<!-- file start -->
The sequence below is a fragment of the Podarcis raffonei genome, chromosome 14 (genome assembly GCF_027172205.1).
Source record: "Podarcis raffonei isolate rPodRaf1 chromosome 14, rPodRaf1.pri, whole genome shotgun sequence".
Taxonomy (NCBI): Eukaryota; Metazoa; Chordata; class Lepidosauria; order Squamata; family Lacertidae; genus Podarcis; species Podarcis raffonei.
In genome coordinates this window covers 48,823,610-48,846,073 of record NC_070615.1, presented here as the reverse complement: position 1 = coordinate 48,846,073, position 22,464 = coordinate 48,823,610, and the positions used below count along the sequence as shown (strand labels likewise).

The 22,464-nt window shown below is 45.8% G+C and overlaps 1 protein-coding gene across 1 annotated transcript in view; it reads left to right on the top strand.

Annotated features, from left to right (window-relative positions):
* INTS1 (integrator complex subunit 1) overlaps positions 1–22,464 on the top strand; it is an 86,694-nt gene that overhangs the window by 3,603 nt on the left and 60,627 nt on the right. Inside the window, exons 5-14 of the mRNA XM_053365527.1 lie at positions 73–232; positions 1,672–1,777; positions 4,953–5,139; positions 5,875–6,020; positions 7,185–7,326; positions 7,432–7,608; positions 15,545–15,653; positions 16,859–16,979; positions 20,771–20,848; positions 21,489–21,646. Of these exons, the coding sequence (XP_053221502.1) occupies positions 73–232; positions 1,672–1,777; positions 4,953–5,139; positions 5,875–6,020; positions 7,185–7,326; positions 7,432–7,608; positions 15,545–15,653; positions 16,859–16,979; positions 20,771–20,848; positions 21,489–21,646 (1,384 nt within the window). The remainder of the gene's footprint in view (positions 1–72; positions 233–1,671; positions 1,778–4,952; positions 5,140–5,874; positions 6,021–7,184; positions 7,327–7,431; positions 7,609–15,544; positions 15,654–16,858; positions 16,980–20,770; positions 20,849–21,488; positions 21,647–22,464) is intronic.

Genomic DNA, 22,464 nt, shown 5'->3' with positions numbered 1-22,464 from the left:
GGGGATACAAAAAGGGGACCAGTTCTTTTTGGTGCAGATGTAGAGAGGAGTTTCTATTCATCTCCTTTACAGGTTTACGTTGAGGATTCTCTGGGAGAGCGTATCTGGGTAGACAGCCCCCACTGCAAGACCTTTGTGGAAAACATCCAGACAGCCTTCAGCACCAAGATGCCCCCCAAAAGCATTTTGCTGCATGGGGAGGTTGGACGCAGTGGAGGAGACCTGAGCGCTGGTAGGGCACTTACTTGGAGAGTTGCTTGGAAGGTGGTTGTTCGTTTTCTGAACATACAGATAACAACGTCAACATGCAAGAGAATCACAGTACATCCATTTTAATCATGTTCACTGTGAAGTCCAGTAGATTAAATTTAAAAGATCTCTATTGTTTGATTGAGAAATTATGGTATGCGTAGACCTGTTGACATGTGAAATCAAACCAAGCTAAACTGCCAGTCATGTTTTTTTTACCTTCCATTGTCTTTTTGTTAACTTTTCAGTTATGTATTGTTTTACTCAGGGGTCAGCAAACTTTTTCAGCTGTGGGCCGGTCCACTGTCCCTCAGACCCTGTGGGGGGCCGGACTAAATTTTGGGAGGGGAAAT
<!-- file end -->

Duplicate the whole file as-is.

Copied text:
The sequence below is a fragment of the Podarcis raffonei genome, chromosome 14 (genome assembly GCF_027172205.1).
Source record: "Podarcis raffonei isolate rPodRaf1 chromosome 14, rPodRaf1.pri, whole genome shotgun sequence".
Taxonomy (NCBI): Eukaryota; Metazoa; Chordata; class Lepidosauria; order Squamata; family Lacertidae; genus Podarcis; species Podarcis raffonei.
In genome coordinates this window covers 48,823,610-48,846,073 of record NC_070615.1, presented here as the reverse complement: position 1 = coordinate 48,846,073, position 22,464 = coordinate 48,823,610, and the positions used below count along the sequence as shown (strand labels likewise).

The 22,464-nt window shown below is 45.8% G+C and overlaps 1 protein-coding gene across 1 annotated transcript in view; it reads left to right on the top strand.

Annotated features, from left to right (window-relative positions):
* INTS1 (integrator complex subunit 1) overlaps positions 1–22,464 on the top strand; it is an 86,694-nt gene that overhangs the window by 3,603 nt on the left and 60,627 nt on the right. Inside the window, exons 5-14 of the mRNA XM_053365527.1 lie at positions 73–232; positions 1,672–1,777; positions 4,953–5,139; positions 5,875–6,020; positions 7,185–7,326; positions 7,432–7,608; positions 15,545–15,653; positions 16,859–16,979; positions 20,771–20,848; positions 21,489–21,646. Of these exons, the coding sequence (XP_053221502.1) occupies positions 73–232; positions 1,672–1,777; positions 4,953–5,139; positions 5,875–6,020; positions 7,185–7,326; positions 7,432–7,608; positions 15,545–15,653; positions 16,859–16,979; positions 20,771–20,848; positions 21,489–21,646 (1,384 nt within the window). The remainder of the gene's footprint in view (positions 1–72; positions 233–1,671; positions 1,778–4,952; positions 5,140–5,874; positions 6,021–7,184; positions 7,327–7,431; positions 7,609–15,544; positions 15,654–16,858; positions 16,980–20,770; positions 20,849–21,488; positions 21,647–22,464) is intronic.

Genomic DNA, 22,464 nt, shown 5'->3' with positions numbered 1-22,464 from the left:
GGGGATACAAAAAGGGGACCAGTTCTTTTTGGTGCAGATGTAGAGAGGAGTTTCTATTCATCTCCTTTACAGGTTTACGTTGAGGATTCTCTGGGAGAGCGTATCTGGGTAGACAGCCCCCACTGCAAGACCTTTGTGGAAAACATCCAGACAGCCTTCAGCACCAAGATGCCCCCCAAAAGCATTTTGCTGCATGGGGAGGTTGGACGCAGTGGAGGAGACCTGAGCGCTGGTAGGGCACTTACTTGGAGAGTTGCTTGGAAGGTGGTTGTTCGTTTTCTGAACATACAGATAACAACGTCAACATGCAAGAGAATCACAGTACATCCATTTTAATCATGTTCACTGTGAAGTCCAGTAGATTAAATTTAAAAGATCTCTATTGTTTGATTGAGAAATTATGGTATGCGTAGACCTGTTGACATGTGAAATCAAACCAAGCTAAACTGCCAGTCATGTTTTTTTTACCTTCCATTGTCTTTTTGTTAACTTTTCAGTTATGTATTGTTTTACTCAGGGGTCAGCAAACTTTTTCAGCTGTGGGCCGGTCCACTGTCCCTCAGACCCTGTGGGGGGCCGGACTAAATTTTGGGAGGGGAAAT